Funding and Industrial support. Waters will provide technical support, consultancy, and access to REIMS and DESI equipment and supplement the student stipend by £1500 p.a. on top of the standard EPSRC award of approx. £14000 p.a. for 2016/17. Eligibility restricted to UK/EU students.

How to apply. Informal enquiries should be directed to . Formal applications including a cover letter to explain your motivation for study should be made online at Deadline for applications 8 January 2016

[1] J. Balog et al. (2013) ‘Intraoperative tissue identification using rapid evaporative ionization mass spectrometry.’ Sci. Transl. Med. 5, 194ra93.

[2] Kotze, HL et al. (2013). ‘ToF-SIMS as a tool for metabolic profiling small biomolecules in cancer systems.’ Surface Interface Analysis, 45, 277-281.

Paper – Water cluster beam imaging of brain tissue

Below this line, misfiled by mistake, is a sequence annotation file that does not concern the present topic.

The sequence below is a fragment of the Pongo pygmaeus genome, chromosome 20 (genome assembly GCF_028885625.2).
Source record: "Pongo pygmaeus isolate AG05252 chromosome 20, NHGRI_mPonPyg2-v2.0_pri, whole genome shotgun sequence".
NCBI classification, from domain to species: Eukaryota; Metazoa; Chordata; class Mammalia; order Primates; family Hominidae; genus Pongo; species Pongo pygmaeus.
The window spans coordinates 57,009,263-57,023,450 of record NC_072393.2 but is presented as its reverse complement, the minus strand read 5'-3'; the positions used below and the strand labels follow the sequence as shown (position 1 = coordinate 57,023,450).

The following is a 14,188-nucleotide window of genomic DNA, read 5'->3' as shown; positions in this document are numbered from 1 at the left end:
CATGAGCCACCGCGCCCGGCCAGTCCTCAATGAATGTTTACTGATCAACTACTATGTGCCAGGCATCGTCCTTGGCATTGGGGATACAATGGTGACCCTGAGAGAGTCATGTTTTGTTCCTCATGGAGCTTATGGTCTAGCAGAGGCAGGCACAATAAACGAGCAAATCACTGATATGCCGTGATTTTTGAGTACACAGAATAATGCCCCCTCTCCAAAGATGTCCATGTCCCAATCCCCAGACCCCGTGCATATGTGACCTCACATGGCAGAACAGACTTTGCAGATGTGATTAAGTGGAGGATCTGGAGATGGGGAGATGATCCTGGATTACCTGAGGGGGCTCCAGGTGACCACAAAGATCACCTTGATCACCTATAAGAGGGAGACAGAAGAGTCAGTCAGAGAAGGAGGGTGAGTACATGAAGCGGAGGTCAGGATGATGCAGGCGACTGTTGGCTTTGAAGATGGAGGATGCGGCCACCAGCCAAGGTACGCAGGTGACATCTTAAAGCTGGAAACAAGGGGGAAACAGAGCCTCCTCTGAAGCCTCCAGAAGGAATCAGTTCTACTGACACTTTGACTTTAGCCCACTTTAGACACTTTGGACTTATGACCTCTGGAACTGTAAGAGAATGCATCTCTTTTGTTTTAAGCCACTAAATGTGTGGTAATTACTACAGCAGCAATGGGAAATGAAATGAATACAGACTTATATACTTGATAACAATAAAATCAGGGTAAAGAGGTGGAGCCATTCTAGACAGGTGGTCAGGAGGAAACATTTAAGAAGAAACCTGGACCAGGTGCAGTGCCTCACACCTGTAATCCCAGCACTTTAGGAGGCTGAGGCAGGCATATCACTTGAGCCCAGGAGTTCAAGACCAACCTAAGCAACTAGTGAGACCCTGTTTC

Open AccessOpen Access

Mass spectrometric imaging of brain tissue by time-of-flight secondary ion mass spectrometry – How do polyatomic primary beams C60+, Ar2000+, water-doped Ar2000+ and (H2O)6000+ compare?

Irma Berrueta Razo, Sadia Sheraz (née Rabbani), Alex Henderson, Nicholas P. Lockyer and John C. Vickerman
Rapid Commun. Mass Spectrom. 29 (2015) 1851–1862

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Visit to Hyogo University

Nick visited the groups of Drs Moritani and Toyoda at the University of Hyogo, Himeji, Japan, who work extensively with gas cluster ion beams (GCIBs) for materials processing and analysis.  He gave a presentation on our ion yield enhancements with the water GCIB source.

Visit to Osaka University

Nick visited the groups of Prof Terada and colleagues at Osaka University, who are developing high resolution ToF mass analyzers and applying them in SIMS, SNMS, MALDI and FAB.  He gave a presentation on our instrumentation and methodology development and discussed laser SNMS theory – he also had the opportunity to view some moon samples returned by the Apollo 15 and 17 missions.